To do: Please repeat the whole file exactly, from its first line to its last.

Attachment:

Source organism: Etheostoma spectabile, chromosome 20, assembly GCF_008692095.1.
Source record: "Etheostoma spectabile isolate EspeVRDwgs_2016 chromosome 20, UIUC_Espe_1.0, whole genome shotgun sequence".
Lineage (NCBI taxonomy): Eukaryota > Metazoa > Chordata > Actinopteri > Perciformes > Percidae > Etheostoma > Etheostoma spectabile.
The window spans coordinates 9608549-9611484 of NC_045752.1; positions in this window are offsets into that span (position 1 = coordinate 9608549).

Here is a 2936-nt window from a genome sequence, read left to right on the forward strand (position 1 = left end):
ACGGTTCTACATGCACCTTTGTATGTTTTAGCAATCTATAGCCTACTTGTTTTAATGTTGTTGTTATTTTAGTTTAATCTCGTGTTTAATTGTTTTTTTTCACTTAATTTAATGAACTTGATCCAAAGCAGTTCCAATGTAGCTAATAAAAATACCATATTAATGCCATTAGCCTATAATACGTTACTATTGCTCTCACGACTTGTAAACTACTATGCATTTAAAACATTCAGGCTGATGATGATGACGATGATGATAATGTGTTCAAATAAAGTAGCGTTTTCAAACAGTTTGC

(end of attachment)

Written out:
Source organism: Etheostoma spectabile, chromosome 20, assembly GCF_008692095.1.
Source record: "Etheostoma spectabile isolate EspeVRDwgs_2016 chromosome 20, UIUC_Espe_1.0, whole genome shotgun sequence".
Lineage (NCBI taxonomy): Eukaryota > Metazoa > Chordata > Actinopteri > Perciformes > Percidae > Etheostoma > Etheostoma spectabile.
The window spans coordinates 9608549-9611484 of NC_045752.1; positions in this window are offsets into that span (position 1 = coordinate 9608549).

Here is a 2936-nt window from a genome sequence, read left to right on the forward strand (position 1 = left end):
ACGGTTCTACATGCACCTTTGTATGTTTTAGCAATCTATAGCCTACTTGTTTTAATGTTGTTGTTATTTTAGTTTAATCTCGTGTTTAATTGTTTTTTTTCACTTAATTTAATGAACTTGATCCAAAGCAGTTCCAATGTAGCTAATAAAAATACCATATTAATGCCATTAGCCTATAATACGTTACTATTGCTCTCACGACTTGTAAACTACTATGCATTTAAAACATTCAGGCTGATGATGATGACGATGATGATAATGTGTTCAAATAAAGTAGCGTTTTCAAACAGTTTGC